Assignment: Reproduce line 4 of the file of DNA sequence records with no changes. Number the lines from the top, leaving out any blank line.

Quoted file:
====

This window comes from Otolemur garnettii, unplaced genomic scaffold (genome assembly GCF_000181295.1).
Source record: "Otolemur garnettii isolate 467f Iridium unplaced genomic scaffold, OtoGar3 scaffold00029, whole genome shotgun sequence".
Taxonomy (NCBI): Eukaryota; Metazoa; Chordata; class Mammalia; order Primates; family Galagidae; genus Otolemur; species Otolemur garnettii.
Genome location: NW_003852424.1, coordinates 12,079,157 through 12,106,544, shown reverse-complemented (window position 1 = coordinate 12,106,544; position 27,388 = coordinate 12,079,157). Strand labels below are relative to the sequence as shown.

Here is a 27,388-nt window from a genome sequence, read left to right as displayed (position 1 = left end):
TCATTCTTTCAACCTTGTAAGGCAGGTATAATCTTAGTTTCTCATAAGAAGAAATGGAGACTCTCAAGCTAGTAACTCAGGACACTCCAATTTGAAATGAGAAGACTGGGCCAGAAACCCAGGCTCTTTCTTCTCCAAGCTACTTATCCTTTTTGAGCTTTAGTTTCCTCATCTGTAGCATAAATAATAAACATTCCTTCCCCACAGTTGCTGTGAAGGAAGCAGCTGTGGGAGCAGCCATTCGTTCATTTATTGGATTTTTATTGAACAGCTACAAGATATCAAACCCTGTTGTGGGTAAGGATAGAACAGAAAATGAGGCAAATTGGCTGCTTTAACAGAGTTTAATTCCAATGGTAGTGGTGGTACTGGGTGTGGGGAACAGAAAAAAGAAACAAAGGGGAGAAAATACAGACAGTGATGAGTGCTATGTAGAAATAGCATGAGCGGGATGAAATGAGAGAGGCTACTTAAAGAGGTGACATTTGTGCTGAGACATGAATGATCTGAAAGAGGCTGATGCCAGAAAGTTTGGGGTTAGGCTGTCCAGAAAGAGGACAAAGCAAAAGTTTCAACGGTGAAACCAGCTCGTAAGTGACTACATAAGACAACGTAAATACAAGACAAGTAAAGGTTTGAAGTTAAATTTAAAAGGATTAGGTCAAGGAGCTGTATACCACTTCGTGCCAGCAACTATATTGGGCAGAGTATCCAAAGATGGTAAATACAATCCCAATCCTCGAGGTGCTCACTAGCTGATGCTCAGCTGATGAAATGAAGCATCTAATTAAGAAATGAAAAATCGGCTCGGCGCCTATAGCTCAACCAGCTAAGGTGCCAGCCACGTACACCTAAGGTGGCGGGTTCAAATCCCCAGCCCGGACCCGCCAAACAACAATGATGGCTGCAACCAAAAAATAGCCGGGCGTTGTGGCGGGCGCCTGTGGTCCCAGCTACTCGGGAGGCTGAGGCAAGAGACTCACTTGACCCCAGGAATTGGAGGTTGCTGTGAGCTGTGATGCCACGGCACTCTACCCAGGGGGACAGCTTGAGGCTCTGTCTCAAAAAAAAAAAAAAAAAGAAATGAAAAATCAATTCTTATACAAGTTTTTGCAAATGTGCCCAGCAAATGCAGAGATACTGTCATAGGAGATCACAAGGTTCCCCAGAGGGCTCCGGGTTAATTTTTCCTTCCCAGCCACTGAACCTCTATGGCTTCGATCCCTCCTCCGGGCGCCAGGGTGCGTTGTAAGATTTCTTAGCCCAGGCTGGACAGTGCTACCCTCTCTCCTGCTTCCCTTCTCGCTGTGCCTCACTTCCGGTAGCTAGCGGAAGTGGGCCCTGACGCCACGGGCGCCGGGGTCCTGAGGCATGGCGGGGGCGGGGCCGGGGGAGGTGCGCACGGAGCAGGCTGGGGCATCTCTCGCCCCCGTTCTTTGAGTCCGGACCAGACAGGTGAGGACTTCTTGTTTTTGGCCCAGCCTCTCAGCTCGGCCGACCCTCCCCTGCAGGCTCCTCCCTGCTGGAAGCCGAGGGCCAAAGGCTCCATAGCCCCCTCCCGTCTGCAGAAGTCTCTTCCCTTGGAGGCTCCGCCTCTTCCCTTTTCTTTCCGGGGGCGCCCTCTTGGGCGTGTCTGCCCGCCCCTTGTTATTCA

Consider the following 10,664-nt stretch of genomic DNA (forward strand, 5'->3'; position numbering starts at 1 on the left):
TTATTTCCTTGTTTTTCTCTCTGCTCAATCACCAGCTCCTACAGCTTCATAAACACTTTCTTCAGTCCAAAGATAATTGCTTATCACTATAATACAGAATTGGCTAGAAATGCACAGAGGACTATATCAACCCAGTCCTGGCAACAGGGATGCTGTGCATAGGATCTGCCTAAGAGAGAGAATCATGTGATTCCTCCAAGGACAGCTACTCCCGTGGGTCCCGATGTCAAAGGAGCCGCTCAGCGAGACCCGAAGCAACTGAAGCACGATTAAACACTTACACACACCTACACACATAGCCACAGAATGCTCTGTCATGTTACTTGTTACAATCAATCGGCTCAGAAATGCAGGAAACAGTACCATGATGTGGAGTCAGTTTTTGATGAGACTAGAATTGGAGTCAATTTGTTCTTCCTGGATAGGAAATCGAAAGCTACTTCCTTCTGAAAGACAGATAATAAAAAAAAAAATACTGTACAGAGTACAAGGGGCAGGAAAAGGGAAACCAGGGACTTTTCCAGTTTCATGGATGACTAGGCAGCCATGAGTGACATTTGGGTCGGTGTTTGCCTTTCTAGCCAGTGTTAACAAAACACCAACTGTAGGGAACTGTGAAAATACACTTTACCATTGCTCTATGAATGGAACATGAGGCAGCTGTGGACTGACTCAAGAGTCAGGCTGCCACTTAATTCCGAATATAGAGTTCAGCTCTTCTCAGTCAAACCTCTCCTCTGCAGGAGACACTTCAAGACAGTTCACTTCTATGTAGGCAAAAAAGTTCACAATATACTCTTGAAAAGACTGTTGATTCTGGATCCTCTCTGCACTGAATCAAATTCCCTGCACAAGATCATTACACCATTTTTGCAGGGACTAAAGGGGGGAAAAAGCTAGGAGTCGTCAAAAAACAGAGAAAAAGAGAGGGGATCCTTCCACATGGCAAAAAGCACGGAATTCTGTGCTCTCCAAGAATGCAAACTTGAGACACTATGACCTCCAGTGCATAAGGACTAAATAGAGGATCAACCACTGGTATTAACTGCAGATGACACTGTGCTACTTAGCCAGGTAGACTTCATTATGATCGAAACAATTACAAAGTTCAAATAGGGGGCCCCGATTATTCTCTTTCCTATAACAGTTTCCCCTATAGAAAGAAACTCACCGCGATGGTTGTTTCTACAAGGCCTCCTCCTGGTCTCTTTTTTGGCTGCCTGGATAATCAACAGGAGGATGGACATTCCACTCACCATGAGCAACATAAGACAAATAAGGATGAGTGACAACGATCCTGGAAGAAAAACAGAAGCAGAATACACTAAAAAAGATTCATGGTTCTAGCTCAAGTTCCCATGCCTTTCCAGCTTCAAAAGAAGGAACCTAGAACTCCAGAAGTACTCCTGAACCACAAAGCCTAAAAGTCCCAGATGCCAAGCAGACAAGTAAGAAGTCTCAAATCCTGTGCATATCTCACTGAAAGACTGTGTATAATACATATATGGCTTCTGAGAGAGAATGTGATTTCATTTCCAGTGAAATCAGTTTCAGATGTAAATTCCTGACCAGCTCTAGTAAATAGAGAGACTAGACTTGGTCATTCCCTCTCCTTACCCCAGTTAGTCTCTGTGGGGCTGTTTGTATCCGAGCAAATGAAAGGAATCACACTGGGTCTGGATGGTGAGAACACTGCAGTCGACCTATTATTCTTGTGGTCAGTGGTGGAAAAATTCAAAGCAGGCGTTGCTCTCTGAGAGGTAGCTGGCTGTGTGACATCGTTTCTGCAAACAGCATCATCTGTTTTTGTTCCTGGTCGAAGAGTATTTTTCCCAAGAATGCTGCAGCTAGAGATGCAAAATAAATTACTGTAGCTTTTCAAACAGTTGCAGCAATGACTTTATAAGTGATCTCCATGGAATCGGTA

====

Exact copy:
Genome location: NW_003852424.1, coordinates 12,079,157 through 12,106,544, shown reverse-complemented (window position 1 = coordinate 12,106,544; position 27,388 = coordinate 12,079,157). Strand labels below are relative to the sequence as shown.